Asked by Beth, Georgia
How many, if any, cases of nervous system disorders have been reported because of A-C breast cancer chemotherapy? I'm 45 and had treatment at 39 and 40. I now experience a very exaggerated amount of shaking of the hands.
Dr. Otis Brawley
Chief Medical Officer,
American Cancer Society
Dear Beth, I am assuming you have received adjuvant chemotherapy. Adjuvant chemotherapy is common in treatment of some stages of colon cancer and in some breast cancers. Adjuvant chemotherapy involves giving anti-cancer drugs to patients who have had surgery to remove the cancer and have no clinical evidence of disease remaining, but are at some risk of having undiagnosed microscopic cancer still present. This cancer can grow and spread. The chemotherapy is given to kill remaining microscopic illness.
The physician uses tumor size and other measures to determine those who should get chemotherapy after surgery versus those who should be watched. In breast cancer, stage of disease, age of the patient and some molecular markers are also used to predict those who are at greatest risk of relapse and most likely to benefit from adjuvant chemotherapy. In this cost-benefit analysis, risk of recurrence must be balanced against the side effects of chemotherapy. The concerns of the patient clearly must also be considered.
Drugs commonly used in adjuvant breast cancer therapy are the chemotherapy drugs: the anthracyclines, doxorubicin (Adriamycin) or epirubicin (Ellence); the alkylating agent cyclophosphamide (Cytoxan); the taxane paclitaxel (Taxol); and cisplatin (Platinol).
Other anti-cancer drugs include the growth factor inhibitor trastuzumab (Herceptin), the estrogen blocker tamoxifen, and the aromatase inhibitors exemestane (Aromasin), anastrozole (Arimidex), and letrozole (Femara) are also commonly given as adjuvant therapies. These are the most common drugs but not the only drugs used. The drugs used depend on the presence of certain cancer markers measured by a pathologist as well as the experience of the physician. Some doctors prefer one regimen to another.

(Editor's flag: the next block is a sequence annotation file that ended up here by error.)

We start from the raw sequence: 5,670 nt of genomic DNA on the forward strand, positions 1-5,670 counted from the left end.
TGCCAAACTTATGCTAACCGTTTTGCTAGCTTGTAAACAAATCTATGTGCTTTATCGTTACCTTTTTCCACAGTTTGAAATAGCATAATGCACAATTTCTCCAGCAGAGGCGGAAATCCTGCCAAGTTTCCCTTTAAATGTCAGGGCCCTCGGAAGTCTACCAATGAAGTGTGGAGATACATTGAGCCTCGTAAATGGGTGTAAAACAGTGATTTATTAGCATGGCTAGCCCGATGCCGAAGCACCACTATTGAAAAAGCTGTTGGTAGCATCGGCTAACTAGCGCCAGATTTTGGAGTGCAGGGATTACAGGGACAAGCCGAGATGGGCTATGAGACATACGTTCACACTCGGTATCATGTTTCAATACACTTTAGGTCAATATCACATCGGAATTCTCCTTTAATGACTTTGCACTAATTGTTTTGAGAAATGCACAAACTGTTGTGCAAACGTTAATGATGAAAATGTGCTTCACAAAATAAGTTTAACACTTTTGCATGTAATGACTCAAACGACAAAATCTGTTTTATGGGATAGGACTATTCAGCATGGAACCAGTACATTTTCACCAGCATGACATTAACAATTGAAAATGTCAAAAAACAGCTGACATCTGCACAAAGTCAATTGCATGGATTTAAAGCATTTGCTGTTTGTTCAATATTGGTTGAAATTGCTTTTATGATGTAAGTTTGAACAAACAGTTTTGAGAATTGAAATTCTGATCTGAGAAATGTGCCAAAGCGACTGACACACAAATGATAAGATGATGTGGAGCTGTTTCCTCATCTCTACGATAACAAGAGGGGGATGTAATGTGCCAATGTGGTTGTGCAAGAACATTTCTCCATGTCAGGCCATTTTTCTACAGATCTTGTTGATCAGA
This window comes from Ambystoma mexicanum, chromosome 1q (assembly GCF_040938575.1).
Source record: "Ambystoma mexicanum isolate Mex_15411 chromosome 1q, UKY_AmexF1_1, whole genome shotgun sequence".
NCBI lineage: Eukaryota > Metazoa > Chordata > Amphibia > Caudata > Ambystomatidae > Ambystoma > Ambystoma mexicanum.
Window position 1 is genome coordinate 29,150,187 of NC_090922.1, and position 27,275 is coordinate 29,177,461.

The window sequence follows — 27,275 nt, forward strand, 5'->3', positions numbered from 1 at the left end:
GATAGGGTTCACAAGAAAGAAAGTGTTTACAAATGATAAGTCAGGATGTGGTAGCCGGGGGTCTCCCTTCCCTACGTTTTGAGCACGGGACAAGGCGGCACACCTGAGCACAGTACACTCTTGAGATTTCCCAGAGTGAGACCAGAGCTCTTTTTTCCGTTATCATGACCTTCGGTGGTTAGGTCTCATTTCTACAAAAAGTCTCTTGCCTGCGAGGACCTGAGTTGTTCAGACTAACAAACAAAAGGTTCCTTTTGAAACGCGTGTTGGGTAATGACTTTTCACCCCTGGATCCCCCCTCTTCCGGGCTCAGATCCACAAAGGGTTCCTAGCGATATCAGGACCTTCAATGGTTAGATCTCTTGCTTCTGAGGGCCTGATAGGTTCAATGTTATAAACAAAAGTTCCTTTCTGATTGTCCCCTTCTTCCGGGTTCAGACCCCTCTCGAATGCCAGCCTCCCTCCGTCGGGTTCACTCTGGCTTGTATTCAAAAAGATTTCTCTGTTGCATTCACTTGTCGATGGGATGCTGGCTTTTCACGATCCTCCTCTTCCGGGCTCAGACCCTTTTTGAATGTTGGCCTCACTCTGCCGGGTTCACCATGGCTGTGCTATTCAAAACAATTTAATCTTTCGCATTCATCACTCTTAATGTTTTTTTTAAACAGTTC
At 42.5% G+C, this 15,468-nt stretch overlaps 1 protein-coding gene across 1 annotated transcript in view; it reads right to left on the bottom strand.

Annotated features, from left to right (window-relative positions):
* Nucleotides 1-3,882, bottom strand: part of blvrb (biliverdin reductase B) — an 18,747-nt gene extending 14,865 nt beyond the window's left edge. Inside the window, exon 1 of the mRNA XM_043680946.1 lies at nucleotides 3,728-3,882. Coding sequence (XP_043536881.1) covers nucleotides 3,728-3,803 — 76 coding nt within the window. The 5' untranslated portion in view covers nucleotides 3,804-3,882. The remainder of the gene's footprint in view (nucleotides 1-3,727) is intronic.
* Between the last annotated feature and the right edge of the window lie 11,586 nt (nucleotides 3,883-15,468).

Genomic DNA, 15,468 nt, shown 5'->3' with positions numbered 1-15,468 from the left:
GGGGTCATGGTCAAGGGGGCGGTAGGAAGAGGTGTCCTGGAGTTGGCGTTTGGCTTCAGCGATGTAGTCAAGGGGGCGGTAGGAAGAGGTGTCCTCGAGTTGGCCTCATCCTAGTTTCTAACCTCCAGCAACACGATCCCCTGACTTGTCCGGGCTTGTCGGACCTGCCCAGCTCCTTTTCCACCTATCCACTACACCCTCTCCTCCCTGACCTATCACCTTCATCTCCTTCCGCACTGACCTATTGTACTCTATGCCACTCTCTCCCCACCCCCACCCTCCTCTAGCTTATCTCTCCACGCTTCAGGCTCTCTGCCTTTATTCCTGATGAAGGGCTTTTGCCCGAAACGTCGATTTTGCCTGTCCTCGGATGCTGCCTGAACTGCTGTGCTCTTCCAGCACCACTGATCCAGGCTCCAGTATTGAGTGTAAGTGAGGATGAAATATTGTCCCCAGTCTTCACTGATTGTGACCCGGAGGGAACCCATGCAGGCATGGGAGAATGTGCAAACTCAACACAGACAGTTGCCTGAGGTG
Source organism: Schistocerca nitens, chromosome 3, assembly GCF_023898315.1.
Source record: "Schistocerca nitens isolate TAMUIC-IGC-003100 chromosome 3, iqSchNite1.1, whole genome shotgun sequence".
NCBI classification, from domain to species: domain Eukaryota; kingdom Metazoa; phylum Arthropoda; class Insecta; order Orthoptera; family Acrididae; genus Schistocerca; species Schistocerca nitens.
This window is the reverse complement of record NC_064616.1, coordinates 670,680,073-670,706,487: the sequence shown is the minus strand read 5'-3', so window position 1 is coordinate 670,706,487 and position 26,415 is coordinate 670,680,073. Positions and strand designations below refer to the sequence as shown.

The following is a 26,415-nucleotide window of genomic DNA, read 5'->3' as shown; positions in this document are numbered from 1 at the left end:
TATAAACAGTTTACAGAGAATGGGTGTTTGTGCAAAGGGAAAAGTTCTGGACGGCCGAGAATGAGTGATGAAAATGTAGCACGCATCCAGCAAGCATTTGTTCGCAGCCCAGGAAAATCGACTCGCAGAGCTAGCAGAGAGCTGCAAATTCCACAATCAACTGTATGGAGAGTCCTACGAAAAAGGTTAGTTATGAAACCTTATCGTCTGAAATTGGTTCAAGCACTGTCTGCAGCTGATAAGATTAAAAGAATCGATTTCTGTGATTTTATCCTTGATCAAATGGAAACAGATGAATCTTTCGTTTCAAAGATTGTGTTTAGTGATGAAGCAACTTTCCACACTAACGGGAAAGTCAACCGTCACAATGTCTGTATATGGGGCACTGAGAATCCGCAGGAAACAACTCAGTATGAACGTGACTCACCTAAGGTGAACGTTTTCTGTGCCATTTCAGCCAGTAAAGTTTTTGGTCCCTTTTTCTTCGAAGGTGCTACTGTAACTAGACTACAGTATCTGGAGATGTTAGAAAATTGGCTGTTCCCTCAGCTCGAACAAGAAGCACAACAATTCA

All drugs, and especially anti-cancer drugs, have the potential for side effects. The chemotherapies above are very commonly associated with lowering of the white count and risk of infection during the period of administration. A-C or Adriamycin and Cytoxan is a very common regimen and is not itself linked to shakiness or nervousness. Cognitive dysfunction or impaired memory and decreased ability to concentrate are a frequent complaint of some women getting A-C and a number of breast cancer adjuvant therapies.
The Adriamycin (and the other anthracyclines) can rarely cause an irregular heart beat and even more rarely can lead to a weakening of the heart known as cardiomyopathy and congestive heart failure. Cyclophosphamide has been associated with some bladder irritation at the time of administration and there is a long-term, slight increased risk of bladder cancer. There is also very small increased long-term risk of leukemia among those treated with Adriamycin or cyclophosphamide.
This drug combination often causes ovarian failure in premenopausal women. This leads to menopausal symptoms such as hot flashes, mood swings and depression.
I should note that a review of known side effects of the other common breast cancer drugs does not show shaking as a reported problem although some are associated with neuromuscular problems.
Common long-term side effects of the taxanes are muscle ache and joint "arthritic-like" pain. Cisplatin (Platinol) can cause pain and numbness in the arms and legs and hearing loss. Traztuzumab is associated with muscle pain and numbness and rarely heart failure. Tamoxifen and the aromatase inhibitors cause anti-estrogen like reactions. They, too, can worsen menopause-like symptoms, cause mood changes, flushing and hot flashes.
Coming next week: More on why your hands might be shaking
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